In its basic form, this Tanzanian street food dish is an egg (mayai means “eggs” in Swahili) and potato omelet. To cook it, fries are usually spread out as a layer; the omlette mixture is then poured on top, sometimes with additional vegetables such as bell peppers or onions. The egg-and-potato combo doesn’t stand alone, as it can be plated with a tomato and onion salad called kachumbari.


Salchipapa. / EzumeImages/iStock via Getty Images

This Latin American street food speciality’s name is a combination of its two key ingredients: sausage (salchi) and potatoes (papas). The beef sausages or hot dogs get sliced and spread alongside French fries on a dish. A variety of sauces, such as ketchup, mustard, or an ají amarillo sauce, help perfect this pairing. The dish is linked to Peru, but can be found in other Latin American countries as well, such as Colombia and Ecuador.

After a night at the bars, be sure to stop at a food truck for some Truk’i Pan..

After a night at the bars, be sure to stop at a food truck for some Truk’i Pan.. / Courtesy of BBQ Express

Translated as “bread truck” or “sandwich truck,” the name Truk’i Pan comes from food trucks that are a staple among the late-night party scene in Curaçao. They serve barbecued meats, shrimp, or conch with fries, salad, or bread from 9 p.m. until the early morning. These orders often come with a helping of either a peanut sauce, pico de gallo, chimichurri, or relish.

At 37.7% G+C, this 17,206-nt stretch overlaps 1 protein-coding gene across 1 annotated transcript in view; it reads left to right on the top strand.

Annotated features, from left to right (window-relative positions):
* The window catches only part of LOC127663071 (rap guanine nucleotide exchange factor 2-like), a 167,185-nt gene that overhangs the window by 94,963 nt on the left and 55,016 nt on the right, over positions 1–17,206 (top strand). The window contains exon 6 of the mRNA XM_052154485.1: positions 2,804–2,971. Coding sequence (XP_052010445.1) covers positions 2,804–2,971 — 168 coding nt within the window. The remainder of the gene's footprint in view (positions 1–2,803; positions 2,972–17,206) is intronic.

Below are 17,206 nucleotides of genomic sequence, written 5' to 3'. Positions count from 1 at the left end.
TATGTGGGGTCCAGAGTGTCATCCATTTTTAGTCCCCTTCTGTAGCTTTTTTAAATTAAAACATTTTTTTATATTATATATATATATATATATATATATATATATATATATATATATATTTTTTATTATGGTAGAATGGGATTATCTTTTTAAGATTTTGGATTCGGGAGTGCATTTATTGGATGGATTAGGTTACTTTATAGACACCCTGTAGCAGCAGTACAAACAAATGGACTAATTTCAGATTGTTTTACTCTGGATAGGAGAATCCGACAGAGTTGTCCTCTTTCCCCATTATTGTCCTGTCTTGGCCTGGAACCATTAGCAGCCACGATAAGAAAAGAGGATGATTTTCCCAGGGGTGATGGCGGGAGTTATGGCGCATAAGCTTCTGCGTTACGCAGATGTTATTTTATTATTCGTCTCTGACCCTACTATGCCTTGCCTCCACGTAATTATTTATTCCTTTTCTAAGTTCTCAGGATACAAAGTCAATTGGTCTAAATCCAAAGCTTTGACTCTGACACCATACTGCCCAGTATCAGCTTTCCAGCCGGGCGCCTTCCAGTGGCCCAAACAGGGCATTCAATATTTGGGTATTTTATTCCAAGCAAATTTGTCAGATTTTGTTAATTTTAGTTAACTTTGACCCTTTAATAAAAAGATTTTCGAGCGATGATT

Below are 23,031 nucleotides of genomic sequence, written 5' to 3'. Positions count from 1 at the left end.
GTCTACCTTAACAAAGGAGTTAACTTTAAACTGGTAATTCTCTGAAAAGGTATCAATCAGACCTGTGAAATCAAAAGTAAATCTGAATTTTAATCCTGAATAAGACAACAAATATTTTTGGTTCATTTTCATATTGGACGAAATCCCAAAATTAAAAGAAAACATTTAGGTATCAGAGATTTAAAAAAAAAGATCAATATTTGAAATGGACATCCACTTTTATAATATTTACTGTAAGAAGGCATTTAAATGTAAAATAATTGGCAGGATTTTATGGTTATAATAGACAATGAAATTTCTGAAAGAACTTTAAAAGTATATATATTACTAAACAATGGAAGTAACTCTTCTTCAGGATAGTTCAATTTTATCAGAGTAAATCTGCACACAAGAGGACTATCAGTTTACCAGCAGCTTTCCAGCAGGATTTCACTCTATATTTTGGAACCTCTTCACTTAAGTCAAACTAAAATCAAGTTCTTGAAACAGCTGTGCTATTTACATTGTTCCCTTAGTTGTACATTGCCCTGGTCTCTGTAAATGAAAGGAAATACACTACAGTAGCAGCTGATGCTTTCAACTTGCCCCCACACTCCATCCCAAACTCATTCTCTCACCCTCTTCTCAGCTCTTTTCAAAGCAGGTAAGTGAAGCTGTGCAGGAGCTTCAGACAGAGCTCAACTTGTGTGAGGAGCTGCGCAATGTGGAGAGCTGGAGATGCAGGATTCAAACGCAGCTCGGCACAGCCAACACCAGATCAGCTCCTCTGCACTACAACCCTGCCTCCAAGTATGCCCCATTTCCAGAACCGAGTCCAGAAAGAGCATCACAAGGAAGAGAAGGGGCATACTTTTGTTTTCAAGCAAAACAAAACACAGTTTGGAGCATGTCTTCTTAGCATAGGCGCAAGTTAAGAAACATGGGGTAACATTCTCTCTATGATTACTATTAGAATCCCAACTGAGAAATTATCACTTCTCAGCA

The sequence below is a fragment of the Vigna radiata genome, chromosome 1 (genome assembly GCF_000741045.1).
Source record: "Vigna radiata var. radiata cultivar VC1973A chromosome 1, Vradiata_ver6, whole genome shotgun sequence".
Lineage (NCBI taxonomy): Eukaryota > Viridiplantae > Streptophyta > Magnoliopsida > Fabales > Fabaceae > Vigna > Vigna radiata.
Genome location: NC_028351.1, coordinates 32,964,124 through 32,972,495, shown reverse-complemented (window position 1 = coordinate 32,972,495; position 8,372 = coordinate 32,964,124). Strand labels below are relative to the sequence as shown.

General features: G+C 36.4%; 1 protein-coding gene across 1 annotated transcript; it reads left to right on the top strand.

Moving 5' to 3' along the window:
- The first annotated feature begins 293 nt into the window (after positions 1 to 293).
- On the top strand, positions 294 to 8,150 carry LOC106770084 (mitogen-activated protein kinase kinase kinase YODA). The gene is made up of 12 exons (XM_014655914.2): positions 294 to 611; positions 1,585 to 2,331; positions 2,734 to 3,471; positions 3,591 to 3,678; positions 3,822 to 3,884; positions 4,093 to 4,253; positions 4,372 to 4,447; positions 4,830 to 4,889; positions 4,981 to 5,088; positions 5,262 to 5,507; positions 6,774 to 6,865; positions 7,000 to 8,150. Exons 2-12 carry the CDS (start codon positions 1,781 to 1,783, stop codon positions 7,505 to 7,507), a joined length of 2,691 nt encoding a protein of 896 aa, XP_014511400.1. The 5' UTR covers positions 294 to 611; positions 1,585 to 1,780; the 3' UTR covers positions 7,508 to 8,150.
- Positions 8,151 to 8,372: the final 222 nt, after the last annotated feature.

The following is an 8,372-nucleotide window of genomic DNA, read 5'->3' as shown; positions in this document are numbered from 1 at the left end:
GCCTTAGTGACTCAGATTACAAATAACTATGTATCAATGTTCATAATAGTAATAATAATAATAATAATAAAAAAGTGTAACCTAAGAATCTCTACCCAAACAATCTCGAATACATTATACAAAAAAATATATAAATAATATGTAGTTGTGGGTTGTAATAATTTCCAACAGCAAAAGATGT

Moules-frites. / Courtesy of Lille Tourism Board

Mussels and fries are another French-Belgian connection. The pairing is thought to have originated in Belgium, but also is a popular dish in France. In France, the type of bivalve mollusks used to prepare this seafood and starch combo can come from regions such as Brittany, which produces Bouchot mussels.

In Japan, fries often come topped with furikake.

In Japan, fries often come topped with furikake. / Courtesy of Japan National Tourism Organization

In Japan, French fries are known as furaido potato. The potato itself was introduced to the country by Dutch traders in the 16th century, and fries are now a fast food fixture in Japan. People can order them in the “Belgian style” or add flavorings such as furikake, a seasoned mix of seaweed, sesame seeds, and other ingredients. In 2014, McDonald’s locations in Japan were running low on fries and responded by making only small size servings available.

Chorrillana is certainly no side dish.

Chorrillana is certainly no side dish. / JuanPonce/iStock via Getty Images

This Chilean order is a pile-on of a fried or scrambled egg, sliced-up meat, fried onions, and French fries. The heftiness of chorrillana makes it a shareable meal, and it can be ordered in pubs and restaurants in the city of Valparaíso, where it’s said to have originated.

Slaptjips are a key part of a Gatsby.

In South Africa, the Afrikaans word for “slap” means limp or flabby. It also applies to slaptjips, a type of fries made by soaking cut up potatoes in a bucket of water and deep-frying them before dousing them in salt and vinegar and wrapping them in paper. These fries are also part of a popular sandwich called “The Gatsby,” which is filled not only with slaptjips but also meat, cheese, eggs, and salad.